It may be worthwhile remembering that, at the dawn of the nuclear age in 1952, an inertial confinement fusion experiment that used nuclear fission to produce the conditions for nuclear fusion called Ivy Mike not only produced net energy (more energy out of the fusion experiment than the energy required to operate the fusion experiment) but achieved a fusion gain factor of Q>=100,000.

    Ivy Mike achieved net energy and Q>=100,000 using the D-D fusion reaction.

    Note: No other non-military pure fusion experiment in the world has achieved a fusion gain factor Q>1 at any time, even for milliseconds, in the last 60 years.

    Inertial Confinement Fusion reactors that use nuclear fission to reliably create the conditions for Deuterium-Deuterium (D-D) fusion can be built today. The nuclear waste produced from Deuterium-Deuterium fusion is ultimately just non-radioactive helium (D-D fusion also produces Tritium which is a fusion fuel that is relatively short half-life [12.32 years] and is moderately radioactive. A D-D fusion reactor can burn in place the Tritium it generates, producing additional energy via a D-T fusion reaction, and end up only producing non-radioactive helium, and tiny stream of Thorium fission products as its nuclear waste). This system is called PACER, and the LLNL version of this fusion power plant was designed by Dr. Ralph Moir, who was the senior nuclear designer at the Lawrence Livermore National Laboratory during the years of my career service.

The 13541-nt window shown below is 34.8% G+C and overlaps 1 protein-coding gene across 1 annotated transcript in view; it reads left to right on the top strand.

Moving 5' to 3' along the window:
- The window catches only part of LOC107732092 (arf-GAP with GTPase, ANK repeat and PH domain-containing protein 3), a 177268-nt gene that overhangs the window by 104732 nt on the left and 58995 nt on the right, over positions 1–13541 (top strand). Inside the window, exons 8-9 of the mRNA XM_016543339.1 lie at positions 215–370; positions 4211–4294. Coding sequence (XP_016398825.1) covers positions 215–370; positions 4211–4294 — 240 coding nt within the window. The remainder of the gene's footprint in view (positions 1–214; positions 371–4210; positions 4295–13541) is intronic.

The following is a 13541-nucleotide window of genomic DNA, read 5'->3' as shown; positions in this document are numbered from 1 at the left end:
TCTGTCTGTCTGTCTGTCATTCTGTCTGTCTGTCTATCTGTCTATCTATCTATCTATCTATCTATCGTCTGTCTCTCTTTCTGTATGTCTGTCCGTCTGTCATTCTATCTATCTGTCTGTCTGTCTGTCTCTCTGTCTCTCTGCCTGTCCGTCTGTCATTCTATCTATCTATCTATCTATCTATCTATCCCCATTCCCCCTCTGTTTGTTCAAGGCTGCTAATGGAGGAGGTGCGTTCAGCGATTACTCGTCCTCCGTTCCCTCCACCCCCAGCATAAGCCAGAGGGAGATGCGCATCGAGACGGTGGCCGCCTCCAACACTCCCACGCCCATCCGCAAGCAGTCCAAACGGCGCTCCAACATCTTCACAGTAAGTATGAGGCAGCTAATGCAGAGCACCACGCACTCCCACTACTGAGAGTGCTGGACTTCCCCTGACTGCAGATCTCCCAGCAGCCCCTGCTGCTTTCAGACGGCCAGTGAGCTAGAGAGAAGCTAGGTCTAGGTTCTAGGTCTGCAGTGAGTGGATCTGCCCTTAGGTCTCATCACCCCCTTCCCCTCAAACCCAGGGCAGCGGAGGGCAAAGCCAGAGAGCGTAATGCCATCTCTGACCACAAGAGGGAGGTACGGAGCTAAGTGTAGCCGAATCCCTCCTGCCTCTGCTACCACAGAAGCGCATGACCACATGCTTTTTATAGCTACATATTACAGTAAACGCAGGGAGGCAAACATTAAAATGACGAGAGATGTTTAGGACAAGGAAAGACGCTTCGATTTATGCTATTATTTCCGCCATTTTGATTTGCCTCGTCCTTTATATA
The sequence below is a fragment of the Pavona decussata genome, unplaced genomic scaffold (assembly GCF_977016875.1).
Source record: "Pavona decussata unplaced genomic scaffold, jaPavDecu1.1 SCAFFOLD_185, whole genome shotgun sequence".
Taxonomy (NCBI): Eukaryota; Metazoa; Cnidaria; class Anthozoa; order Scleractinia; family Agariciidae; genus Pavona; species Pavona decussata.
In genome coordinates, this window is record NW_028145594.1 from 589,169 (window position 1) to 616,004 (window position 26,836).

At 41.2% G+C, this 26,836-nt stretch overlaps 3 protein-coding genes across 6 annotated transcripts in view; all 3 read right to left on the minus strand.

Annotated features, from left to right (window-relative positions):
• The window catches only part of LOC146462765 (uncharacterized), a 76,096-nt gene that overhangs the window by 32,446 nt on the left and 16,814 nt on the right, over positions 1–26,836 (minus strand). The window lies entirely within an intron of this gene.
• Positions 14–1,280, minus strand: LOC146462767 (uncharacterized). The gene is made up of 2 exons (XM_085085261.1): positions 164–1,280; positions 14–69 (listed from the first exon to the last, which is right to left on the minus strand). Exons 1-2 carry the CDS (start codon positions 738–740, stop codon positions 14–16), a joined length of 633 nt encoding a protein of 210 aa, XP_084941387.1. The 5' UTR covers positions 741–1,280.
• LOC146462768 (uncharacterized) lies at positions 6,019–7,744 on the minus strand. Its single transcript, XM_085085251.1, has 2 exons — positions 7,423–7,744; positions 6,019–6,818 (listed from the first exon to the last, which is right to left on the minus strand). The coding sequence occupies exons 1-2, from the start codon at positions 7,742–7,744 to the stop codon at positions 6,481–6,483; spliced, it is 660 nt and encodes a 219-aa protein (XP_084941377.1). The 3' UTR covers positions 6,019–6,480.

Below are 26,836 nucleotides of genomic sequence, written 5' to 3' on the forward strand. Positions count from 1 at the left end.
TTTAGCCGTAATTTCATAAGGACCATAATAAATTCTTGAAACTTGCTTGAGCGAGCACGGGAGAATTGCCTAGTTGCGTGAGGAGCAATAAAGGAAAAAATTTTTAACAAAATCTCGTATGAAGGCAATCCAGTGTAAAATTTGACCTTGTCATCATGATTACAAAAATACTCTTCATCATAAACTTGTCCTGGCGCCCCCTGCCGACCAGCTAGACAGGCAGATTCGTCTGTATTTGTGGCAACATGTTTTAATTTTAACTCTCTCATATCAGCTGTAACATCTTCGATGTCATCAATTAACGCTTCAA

In modern implementations[1], Fission Ignited PACER Fusion can use as little as 0.25 grams of fissile (Uranium-233 or Plutonium-239) to ignite about 16 grams of Deuterium using D-D fusion and produce, with help of a fusion driver, a fusion burst of about 100 Gigajoules per shot (the energy released in efficiently burning about 779 gallons of gasoline).

    [1] - Winterberg, F. "A Third Way Towards the Controlled Release of Nuclear Energy by Fission and Fusion" -

    Ralph Moir PACER website -

    Energy Longer than the earth has existed or the Sun will shine -

    Documents relating to PACER fusion -

  • Report this Comment On March 01, 2014, at 4:41 PM, joeweiz wrote:

    Fusion as a source of useful energy will never work as envisaged in ITER, it's reliability is demonstrably vastly insufficient for a system where the price of the kWh is dominated by capital investment.

    Worse for NIF

    For an old but still actual article on the problems with magnetic fusion look at

    The Trouble With Fusion by MIT Lawrence M. Lidsky